EEC wants to be part of Manchester’s commitment to become zero carbon by 2038 (Manchester Climate Change Agency, 2021). We have been working hard on our environmental policy for some time. We are fully committed to ensuring the college undertakes positive actions and promotes a suitable educational ethos that contributes to global environmental sustainability. The college believes that unnecessary waste/wastage, needless use of fossil fuels and careless or uninformed attitudes to recycling, repurposing and reusing have no place in a forward-thinking educational organisation. Therefore, we foster values that help to raise awareness of environmental dangers and embed actions and procedures that contribute to a responsible use of, and care for, the earth’s resources.

Our environmental policy was a big factor in assuring accreditation from Green Standard Schools. A few of our policies that they found particularly noteworthy included our commitment to becoming totally paperless by December 2021. Through significant investment in electronic learning resources, using Dropbox to store all files and our adoption of a ‘green approach’ to preparing lessons we are successfully on track to meet this commitment. All classrooms are fully equipped to teach interactively and we ask students to recycle their course books by returning them to us at the end of their course. There really is no need to print or photocopy anymore!

Another area in which we scored top marks is in the reduction of our energy consumption. We have successfully reduced our electricity usage by a whopping 41% and our water usage by 11% since 2020. All lighting in the building has been changed to LED lights and TVs are set to auto switch off if not being used. We also use energy companies that supply 100% of their energy from renewable resources.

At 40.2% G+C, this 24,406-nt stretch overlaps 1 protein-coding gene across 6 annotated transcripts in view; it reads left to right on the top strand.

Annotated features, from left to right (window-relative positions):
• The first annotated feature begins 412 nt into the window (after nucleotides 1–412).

The little things matter when it comes to the environment. We are hot on recycling round here at EEC, and we encourage all our students and staff to use the different recycling bins in our leisure/kitchen areas. We don’t provide any needless single use plastics, such as plastic cups, instead asking our students to bring their own reusable water bottle or use the provided reusable cups. Our water is filtered, so no need to buy a bottle of mineral water! We also ensure that no toxic waste products enter the drains from the college by only using bio washing-up liquid, hand wash etc. We also try to shop locally and sustainably for all our products.

Following on from a £137m project to transform the city’s walking and cycling routes (BBC News, 2019) Manchester can boast one of the UK’s best cycling networks. EEC is proud to support this with our environmentally focused policy aimed at reducing the amount of public transport and car journeys undertaken by students and staff. We are very happy to pay 10% of the cost of a bike for anyone working or studying at the college.

We have also made a concerted effort to systematically bring environmental education into our learning syllabuses. No one can know too much about the environment, and it is imperative that everyone is as informed on environmental issues as possible in the fight against climate change. This is why we use course books with a weighting towards environmental awareness, such as National Geographic Life and Cambridge Empower books. Additionally, the majority of our extracurricular activities have minimal environmental impact in terms of public transport and energy usage. We are also pleased to support the National Trust by offering our students 10% of the price of an annual membership fee.